Science book agent John Brockman rounds up the usual suspects for his annual January high-brow pow-wow. This year's question, "What Should We Be Worried About?"
So far, Geoffrey Miller's contribution is getting the most attention: "Chinese Eugenics."
David Berreby worries about "Global Greying" making society less creative and innovative. Fortunately, America has more immigrants so it will have less of a problem. (After all, who can't quickly come up with a long list of innovations our vibrantly creative young Mexican-American population has blessed us with recently? There's like ... well, let me get back to you on this one.) The real danger, Berreby says, is that aging could lead to "xenophobic nationalism," and when is that not the real danger?
What I worry about, personally, is that smart people don't worry about many problems that manifest themselves in ceteris paribus fashions: i.e., all else being equal, more of X means more of Y. But more of Y probably won't cause the End of World. We're likely to muddle on through thanks to Moore's Law and other blessings.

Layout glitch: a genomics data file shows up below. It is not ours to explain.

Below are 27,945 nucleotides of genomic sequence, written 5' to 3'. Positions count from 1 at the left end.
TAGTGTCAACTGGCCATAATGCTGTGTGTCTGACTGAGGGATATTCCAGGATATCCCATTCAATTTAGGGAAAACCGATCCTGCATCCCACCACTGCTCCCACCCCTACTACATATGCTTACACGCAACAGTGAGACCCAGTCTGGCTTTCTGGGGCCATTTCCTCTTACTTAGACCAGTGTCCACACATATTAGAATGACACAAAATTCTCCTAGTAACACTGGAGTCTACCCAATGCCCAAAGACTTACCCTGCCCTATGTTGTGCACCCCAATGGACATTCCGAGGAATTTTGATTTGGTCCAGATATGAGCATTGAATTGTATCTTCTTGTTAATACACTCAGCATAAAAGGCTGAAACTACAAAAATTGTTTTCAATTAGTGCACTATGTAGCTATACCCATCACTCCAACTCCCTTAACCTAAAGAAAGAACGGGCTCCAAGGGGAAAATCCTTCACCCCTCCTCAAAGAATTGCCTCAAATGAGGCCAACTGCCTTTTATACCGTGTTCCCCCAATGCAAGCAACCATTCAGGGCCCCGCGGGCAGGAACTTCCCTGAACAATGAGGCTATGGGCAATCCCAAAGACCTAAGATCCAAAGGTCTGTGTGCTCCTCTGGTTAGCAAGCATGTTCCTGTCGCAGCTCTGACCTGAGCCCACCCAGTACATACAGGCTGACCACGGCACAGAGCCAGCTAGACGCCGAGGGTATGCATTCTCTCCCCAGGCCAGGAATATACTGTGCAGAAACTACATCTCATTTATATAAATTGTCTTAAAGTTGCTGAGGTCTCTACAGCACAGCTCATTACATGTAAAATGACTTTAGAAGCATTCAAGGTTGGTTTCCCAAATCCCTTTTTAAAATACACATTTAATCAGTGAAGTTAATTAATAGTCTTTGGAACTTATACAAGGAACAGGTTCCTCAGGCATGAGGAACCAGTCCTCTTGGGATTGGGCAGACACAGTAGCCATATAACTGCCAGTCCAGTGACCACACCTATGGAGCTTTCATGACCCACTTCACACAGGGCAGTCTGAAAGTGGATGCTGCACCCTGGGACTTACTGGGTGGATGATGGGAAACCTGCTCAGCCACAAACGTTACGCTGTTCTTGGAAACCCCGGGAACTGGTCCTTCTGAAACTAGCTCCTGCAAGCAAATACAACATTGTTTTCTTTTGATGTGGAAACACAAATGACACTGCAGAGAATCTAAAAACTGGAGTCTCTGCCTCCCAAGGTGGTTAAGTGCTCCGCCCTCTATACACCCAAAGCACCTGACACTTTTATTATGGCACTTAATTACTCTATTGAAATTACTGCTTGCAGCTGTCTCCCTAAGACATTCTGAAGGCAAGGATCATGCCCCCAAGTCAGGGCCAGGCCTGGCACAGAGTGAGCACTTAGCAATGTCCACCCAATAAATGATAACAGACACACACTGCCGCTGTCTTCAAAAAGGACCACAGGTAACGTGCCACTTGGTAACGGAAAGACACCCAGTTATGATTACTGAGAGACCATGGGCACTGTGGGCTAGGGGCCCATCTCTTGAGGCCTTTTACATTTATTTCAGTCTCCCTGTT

So, why worry about it? In fact, don't even ever think about it. When we find ourselves in a hole, we must keep on digging because ... uh, all we have to do is hire another construction crew to push the dirt back in as we dig it out. But that would be expensive. Hey, I've got a great idea! Let's hire a really low wage construction crew to push the dirt back in, which is, obviously, when you stop and think about it, a job Americans just won't do. Those American bastard workers, always wanting to get paid like Americans. We'll fix them. Where was I? Oh, yeah, so keep on digging!